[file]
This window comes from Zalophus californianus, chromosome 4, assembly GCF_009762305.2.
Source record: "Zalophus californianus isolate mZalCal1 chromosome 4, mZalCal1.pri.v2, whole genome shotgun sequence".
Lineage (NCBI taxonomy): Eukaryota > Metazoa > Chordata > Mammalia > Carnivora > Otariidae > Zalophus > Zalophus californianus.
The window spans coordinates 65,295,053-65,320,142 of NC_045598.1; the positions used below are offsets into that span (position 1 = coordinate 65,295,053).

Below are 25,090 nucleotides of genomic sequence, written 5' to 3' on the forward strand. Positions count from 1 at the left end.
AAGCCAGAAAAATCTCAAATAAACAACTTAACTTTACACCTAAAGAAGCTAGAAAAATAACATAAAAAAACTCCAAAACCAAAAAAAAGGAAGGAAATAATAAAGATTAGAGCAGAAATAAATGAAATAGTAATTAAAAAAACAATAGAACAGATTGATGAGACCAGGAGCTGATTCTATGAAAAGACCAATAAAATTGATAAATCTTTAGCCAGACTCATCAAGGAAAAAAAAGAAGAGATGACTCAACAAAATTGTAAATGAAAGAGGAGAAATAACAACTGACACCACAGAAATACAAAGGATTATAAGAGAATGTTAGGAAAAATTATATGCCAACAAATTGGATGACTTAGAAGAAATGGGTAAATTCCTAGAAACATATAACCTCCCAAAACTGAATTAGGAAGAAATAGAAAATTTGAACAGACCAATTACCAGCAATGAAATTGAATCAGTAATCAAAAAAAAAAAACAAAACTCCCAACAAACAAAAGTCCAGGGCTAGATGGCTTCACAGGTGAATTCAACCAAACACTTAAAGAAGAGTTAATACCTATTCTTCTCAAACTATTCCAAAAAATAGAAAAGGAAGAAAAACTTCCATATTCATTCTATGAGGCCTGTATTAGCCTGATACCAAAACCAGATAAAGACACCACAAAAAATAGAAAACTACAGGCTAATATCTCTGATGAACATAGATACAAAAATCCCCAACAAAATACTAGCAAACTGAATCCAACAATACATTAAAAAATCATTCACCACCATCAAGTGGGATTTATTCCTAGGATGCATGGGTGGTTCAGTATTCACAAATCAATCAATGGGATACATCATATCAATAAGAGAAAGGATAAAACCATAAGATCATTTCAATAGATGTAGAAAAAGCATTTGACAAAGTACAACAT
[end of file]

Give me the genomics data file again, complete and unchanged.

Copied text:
This window comes from Zalophus californianus, chromosome 4, assembly GCF_009762305.2.
Source record: "Zalophus californianus isolate mZalCal1 chromosome 4, mZalCal1.pri.v2, whole genome shotgun sequence".
Lineage (NCBI taxonomy): Eukaryota > Metazoa > Chordata > Mammalia > Carnivora > Otariidae > Zalophus > Zalophus californianus.
The window spans coordinates 65,295,053-65,320,142 of NC_045598.1; the positions used below are offsets into that span (position 1 = coordinate 65,295,053).

Below are 25,090 nucleotides of genomic sequence, written 5' to 3' on the forward strand. Positions count from 1 at the left end.
AAGCCAGAAAAATCTCAAATAAACAACTTAACTTTACACCTAAAGAAGCTAGAAAAATAACATAAAAAAACTCCAAAACCAAAAAAAAGGAAGGAAATAATAAAGATTAGAGCAGAAATAAATGAAATAGTAATTAAAAAAACAATAGAACAGATTGATGAGACCAGGAGCTGATTCTATGAAAAGACCAATAAAATTGATAAATCTTTAGCCAGACTCATCAAGGAAAAAAAAGAAGAGATGACTCAACAAAATTGTAAATGAAAGAGGAGAAATAACAACTGACACCACAGAAATACAAAGGATTATAAGAGAATGTTAGGAAAAATTATATGCCAACAAATTGGATGACTTAGAAGAAATGGGTAAATTCCTAGAAACATATAACCTCCCAAAACTGAATTAGGAAGAAATAGAAAATTTGAACAGACCAATTACCAGCAATGAAATTGAATCAGTAATCAAAAAAAAAAAACAAAACTCCCAACAAACAAAAGTCCAGGGCTAGATGGCTTCACAGGTGAATTCAACCAAACACTTAAAGAAGAGTTAATACCTATTCTTCTCAAACTATTCCAAAAAATAGAAAAGGAAGAAAAACTTCCATATTCATTCTATGAGGCCTGTATTAGCCTGATACCAAAACCAGATAAAGACACCACAAAAAATAGAAAACTACAGGCTAATATCTCTGATGAACATAGATACAAAAATCCCCAACAAAATACTAGCAAACTGAATCCAACAATACATTAAAAAATCATTCACCACCATCAAGTGGGATTTATTCCTAGGATGCATGGGTGGTTCAGTATTCACAAATCAATCAATGGGATACATCATATCAATAAGAGAAAGGATAAAACCATAAGATCATTTCAATAGATGTAGAAAAAGCATTTGACAAAGTACAACAT